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technological substitution
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The evolution of technological substitution in low-wage labor markets

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Editor's Note:

This paper was prepared for the December 12, 2019, conference on “Automation, Labor Market Institutions, and the Middle Class” for the Brookings Institution, Future of the Middle Class Initiative.

Abstract:

This paper documents how the susceptibility of low-wage occupational employment to technological substitution has changed over the first two decades of the century.  We find that low-wage automation has accelerated and spread to a broader set of jobs since the Financial Crisis – decreasing employment at both cognitively routine and manually routine jobs.  However, we also find that low-wage automation is associated with increases in the demand for jobs requiring interpersonal tasks.  That said, the growth in jobs requiring interpersonal tasks does not appear to be enough – as it was prior to the Financial Crisis – to fully offset the negative effects of automation on low-wage routine jobs. We also show that low-wage automation is occurring at a much higher rate outside of the largest U.S. cities and disproportionately impacts less-educated workers who are young, male, and especially minority.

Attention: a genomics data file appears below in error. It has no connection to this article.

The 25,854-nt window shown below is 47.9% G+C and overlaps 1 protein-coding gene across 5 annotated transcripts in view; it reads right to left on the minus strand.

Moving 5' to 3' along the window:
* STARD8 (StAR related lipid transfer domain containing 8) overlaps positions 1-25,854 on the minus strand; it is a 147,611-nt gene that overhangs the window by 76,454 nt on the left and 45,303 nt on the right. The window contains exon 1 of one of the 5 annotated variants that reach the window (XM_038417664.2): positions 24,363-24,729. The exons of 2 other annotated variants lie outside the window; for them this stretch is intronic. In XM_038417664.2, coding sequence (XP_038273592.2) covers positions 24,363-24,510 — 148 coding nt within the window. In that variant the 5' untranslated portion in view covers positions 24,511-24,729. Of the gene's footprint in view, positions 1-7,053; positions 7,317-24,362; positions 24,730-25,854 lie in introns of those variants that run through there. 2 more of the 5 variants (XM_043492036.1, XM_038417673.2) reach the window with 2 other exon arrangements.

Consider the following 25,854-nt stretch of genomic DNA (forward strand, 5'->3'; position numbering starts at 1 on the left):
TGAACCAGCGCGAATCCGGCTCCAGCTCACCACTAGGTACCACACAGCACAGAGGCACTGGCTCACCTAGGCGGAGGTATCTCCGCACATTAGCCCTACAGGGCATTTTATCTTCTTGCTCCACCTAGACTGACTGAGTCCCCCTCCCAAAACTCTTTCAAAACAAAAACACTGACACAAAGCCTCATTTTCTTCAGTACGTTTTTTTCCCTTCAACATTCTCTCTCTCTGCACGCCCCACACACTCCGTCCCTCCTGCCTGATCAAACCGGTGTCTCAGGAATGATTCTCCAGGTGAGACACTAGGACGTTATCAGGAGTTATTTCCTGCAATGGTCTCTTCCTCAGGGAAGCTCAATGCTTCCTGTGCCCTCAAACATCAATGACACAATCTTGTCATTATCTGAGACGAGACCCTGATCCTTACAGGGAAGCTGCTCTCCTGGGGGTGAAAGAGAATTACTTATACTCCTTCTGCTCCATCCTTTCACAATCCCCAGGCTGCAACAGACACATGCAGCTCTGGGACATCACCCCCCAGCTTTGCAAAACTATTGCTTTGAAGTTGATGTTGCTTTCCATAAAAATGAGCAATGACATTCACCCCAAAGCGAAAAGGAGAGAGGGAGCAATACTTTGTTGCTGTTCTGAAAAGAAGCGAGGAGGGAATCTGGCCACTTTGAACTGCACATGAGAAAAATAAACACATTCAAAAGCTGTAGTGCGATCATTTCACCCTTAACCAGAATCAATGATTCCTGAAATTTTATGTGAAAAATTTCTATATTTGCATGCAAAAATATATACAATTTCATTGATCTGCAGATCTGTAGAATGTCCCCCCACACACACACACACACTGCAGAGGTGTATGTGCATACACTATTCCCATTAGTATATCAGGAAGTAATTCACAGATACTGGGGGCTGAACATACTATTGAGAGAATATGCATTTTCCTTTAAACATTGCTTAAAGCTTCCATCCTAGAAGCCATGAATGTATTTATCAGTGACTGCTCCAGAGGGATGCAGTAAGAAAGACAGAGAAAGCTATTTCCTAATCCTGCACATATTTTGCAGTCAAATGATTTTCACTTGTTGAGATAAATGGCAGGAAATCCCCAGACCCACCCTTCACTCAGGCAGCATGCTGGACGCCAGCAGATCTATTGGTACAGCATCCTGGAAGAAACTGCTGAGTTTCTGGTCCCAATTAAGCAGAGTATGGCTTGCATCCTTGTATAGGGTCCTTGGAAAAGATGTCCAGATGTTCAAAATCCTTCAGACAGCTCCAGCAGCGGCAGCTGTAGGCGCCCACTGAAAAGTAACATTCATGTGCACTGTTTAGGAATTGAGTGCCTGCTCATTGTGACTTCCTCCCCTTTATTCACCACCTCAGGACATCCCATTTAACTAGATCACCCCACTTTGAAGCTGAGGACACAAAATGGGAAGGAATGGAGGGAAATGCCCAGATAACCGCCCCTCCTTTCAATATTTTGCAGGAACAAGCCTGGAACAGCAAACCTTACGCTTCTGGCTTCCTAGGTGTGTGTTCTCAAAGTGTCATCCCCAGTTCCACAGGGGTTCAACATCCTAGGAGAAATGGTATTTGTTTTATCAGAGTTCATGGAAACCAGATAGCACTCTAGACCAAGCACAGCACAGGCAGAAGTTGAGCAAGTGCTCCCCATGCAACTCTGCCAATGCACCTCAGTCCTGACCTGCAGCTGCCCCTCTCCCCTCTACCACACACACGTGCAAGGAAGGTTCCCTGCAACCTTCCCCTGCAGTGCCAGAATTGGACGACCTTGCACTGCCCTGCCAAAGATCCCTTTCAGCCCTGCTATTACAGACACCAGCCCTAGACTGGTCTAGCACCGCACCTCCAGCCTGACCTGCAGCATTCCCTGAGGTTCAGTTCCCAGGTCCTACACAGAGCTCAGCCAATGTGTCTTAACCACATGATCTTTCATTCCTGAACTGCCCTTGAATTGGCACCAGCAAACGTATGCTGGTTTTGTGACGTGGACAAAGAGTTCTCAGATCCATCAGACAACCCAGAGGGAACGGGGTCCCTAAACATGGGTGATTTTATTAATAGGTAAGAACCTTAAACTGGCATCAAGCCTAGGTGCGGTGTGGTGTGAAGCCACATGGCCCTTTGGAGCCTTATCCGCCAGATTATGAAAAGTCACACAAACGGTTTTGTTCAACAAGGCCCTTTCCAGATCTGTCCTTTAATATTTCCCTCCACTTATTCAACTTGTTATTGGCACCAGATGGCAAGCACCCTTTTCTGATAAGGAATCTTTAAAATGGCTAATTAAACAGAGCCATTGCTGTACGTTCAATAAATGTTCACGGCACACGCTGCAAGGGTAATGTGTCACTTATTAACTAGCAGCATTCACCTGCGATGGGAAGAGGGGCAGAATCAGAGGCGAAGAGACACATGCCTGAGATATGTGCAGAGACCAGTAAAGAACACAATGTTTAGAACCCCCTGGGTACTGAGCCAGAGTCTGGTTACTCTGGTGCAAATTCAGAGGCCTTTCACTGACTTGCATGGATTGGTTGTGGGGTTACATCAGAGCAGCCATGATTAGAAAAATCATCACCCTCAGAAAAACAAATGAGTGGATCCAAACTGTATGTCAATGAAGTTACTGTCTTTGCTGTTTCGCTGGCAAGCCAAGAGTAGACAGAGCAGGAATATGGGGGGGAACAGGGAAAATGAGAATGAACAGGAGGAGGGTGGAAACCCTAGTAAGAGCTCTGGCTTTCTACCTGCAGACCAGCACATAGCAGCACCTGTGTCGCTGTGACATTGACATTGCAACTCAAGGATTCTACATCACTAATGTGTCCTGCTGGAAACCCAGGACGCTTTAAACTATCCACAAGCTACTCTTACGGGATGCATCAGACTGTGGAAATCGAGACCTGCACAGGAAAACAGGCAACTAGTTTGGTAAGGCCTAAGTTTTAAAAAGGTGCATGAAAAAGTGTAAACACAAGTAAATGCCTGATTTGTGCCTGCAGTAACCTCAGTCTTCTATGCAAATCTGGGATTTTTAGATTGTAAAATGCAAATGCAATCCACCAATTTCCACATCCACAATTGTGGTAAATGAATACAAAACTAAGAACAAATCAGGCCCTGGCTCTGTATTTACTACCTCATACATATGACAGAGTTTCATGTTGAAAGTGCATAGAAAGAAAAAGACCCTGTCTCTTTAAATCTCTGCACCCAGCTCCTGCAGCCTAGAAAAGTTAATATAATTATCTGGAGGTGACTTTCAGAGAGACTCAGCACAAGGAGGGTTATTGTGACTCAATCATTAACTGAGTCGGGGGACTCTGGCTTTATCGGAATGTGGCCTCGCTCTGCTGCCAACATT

Brian Phelan

Associate Professor and Driehaus Fellow, Department of Economics - DePaul University

Daniel Aaronson

Vice President and Director of Microeconomic Research - Federal Reserve Bank of Chicago

The goal of the Future of the Middle Class Initiative is to improve the quality of life of America’s middle class and to increase the number of people rising to join its ranks. Through independent, non-partisan analysis and policy development, we seek to advance public understanding of challenges facing the middle class and barriers to upward mobility.

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